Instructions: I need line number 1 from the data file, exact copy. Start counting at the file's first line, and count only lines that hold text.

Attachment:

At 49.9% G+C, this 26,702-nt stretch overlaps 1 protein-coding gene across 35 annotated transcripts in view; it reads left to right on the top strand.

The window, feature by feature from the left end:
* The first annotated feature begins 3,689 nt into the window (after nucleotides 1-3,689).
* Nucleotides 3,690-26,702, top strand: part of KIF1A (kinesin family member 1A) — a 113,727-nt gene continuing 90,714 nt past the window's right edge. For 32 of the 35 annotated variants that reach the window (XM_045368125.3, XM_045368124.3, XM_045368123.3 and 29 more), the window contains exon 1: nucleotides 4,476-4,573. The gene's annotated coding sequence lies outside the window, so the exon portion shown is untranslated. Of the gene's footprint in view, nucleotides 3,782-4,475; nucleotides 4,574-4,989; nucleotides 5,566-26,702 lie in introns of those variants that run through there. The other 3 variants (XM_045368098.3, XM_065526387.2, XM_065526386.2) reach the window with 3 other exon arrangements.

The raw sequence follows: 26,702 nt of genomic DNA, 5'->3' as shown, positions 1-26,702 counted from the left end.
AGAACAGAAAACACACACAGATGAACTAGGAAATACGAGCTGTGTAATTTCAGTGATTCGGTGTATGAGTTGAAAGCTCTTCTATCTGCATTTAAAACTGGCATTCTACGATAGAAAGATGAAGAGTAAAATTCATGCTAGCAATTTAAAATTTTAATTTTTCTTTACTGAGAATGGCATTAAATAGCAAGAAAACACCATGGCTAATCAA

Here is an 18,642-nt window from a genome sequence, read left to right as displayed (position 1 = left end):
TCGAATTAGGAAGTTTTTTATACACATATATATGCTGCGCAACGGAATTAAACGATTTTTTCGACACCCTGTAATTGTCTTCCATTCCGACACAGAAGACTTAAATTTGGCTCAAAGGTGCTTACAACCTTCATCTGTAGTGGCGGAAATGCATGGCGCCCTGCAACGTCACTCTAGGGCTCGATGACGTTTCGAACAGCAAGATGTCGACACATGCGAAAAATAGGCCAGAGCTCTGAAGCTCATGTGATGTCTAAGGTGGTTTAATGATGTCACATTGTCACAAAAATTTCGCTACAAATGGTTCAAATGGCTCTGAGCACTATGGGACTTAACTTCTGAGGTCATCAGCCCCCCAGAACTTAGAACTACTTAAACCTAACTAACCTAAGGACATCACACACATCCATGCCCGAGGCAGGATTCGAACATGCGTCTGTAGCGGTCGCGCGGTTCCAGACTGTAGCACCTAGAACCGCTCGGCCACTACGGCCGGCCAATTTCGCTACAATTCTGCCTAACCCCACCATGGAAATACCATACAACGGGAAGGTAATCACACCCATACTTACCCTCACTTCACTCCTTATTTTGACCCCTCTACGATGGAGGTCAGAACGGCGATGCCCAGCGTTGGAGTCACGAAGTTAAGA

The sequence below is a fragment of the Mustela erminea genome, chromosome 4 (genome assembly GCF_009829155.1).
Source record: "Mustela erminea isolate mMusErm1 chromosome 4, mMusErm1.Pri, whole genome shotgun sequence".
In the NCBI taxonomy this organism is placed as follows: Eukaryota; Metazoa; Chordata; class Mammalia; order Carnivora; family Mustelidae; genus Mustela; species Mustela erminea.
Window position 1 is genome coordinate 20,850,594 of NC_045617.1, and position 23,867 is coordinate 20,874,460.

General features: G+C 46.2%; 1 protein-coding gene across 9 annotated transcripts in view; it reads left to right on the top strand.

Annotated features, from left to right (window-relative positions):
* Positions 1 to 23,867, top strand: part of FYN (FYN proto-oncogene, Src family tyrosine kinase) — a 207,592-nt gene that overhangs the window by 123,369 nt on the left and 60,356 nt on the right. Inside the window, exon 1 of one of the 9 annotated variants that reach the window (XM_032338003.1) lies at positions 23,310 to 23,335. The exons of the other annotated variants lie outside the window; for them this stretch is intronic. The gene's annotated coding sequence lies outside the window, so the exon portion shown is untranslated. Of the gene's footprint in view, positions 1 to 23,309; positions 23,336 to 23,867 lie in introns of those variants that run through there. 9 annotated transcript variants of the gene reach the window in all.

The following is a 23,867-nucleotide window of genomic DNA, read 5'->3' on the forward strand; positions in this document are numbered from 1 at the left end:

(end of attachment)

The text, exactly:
At 49.9% G+C, this 26,702-nt stretch overlaps 1 protein-coding gene across 35 annotated transcripts in view; it reads left to right on the top strand.